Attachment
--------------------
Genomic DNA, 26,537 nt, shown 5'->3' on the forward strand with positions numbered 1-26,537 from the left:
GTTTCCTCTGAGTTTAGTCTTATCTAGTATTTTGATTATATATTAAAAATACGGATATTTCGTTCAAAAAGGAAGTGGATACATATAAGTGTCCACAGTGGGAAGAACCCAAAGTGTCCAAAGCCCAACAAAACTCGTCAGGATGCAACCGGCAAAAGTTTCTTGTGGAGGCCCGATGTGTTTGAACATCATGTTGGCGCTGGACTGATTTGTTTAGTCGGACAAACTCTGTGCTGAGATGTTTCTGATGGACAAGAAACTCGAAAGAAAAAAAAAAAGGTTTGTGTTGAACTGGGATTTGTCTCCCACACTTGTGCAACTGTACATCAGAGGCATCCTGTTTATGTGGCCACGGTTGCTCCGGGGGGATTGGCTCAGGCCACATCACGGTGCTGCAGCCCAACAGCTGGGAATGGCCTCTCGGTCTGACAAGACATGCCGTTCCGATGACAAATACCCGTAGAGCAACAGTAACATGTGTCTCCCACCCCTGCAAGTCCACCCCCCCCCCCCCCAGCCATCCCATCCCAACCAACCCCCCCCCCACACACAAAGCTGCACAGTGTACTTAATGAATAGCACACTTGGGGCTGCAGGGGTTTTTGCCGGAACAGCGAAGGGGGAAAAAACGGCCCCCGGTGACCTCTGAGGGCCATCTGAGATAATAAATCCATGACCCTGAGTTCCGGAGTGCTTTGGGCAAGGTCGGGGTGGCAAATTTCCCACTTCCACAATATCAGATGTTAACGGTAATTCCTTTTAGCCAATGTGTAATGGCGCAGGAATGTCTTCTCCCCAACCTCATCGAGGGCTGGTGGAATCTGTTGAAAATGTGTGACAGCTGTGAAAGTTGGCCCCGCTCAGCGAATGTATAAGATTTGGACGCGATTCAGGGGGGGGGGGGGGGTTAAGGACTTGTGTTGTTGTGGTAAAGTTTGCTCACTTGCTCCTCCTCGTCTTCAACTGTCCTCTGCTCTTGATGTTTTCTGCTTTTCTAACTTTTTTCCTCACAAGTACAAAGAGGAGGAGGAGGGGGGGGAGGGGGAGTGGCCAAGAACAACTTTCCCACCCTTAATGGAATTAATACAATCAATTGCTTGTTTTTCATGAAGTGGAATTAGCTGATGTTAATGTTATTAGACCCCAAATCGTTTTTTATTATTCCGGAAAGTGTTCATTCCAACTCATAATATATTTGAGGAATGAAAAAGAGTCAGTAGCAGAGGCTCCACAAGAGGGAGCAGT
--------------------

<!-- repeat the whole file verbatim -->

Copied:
Genomic DNA, 26,537 nt, shown 5'->3' on the forward strand with positions numbered 1-26,537 from the left:
GTTTCCTCTGAGTTTAGTCTTATCTAGTATTTTGATTATATATTAAAAATACGGATATTTCGTTCAAAAAGGAAGTGGATACATATAAGTGTCCACAGTGGGAAGAACCCAAAGTGTCCAAAGCCCAACAAAACTCGTCAGGATGCAACCGGCAAAAGTTTCTTGTGGAGGCCCGATGTGTTTGAACATCATGTTGGCGCTGGACTGATTTGTTTAGTCGGACAAACTCTGTGCTGAGATGTTTCTGATGGACAAGAAACTCGAAAGAAAAAAAAAAAGGTTTGTGTTGAACTGGGATTTGTCTCCCACACTTGTGCAACTGTACATCAGAGGCATCCTGTTTATGTGGCCACGGTTGCTCCGGGGGGATTGGCTCAGGCCACATCACGGTGCTGCAGCCCAACAGCTGGGAATGGCCTCTCGGTCTGACAAGACATGCCGTTCCGATGACAAATACCCGTAGAGCAACAGTAACATGTGTCTCCCACCCCTGCAAGTCCACCCCCCCCCCCCCCAGCCATCCCATCCCAACCAACCCCCCCCCCACACACAAAGCTGCACAGTGTACTTAATGAATAGCACACTTGGGGCTGCAGGGGTTTTTGCCGGAACAGCGAAGGGGGAAAAAACGGCCCCCGGTGACCTCTGAGGGCCATCTGAGATAATAAATCCATGACCCTGAGTTCCGGAGTGCTTTGGGCAAGGTCGGGGTGGCAAATTTCCCACTTCCACAATATCAGATGTTAACGGTAATTCCTTTTAGCCAATGTGTAATGGCGCAGGAATGTCTTCTCCCCAACCTCATCGAGGGCTGGTGGAATCTGTTGAAAATGTGTGACAGCTGTGAAAGTTGGCCCCGCTCAGCGAATGTATAAGATTTGGACGCGATTCAGGGGGGGGGGGGGGGTTAAGGACTTGTGTTGTTGTGGTAAAGTTTGCTCACTTGCTCCTCCTCGTCTTCAACTGTCCTCTGCTCTTGATGTTTTCTGCTTTTCTAACTTTTTTCCTCACAAGTACAAAGAGGAGGAGGAGGGGGGGGAGGGGGAGTGGCCAAGAACAACTTTCCCACCCTTAATGGAATTAATACAATCAATTGCTTGTTTTTCATGAAGTGGAATTAGCTGATGTTAATGTTATTAGACCCCAAATCGTTTTTTATTATTCCGGAAAGTGTTCATTCCAACTCATAATATATTTGAGGAATGAAAAAGAGTCAGTAGCAGAGGCTCCACAAGAGGGAGCAGT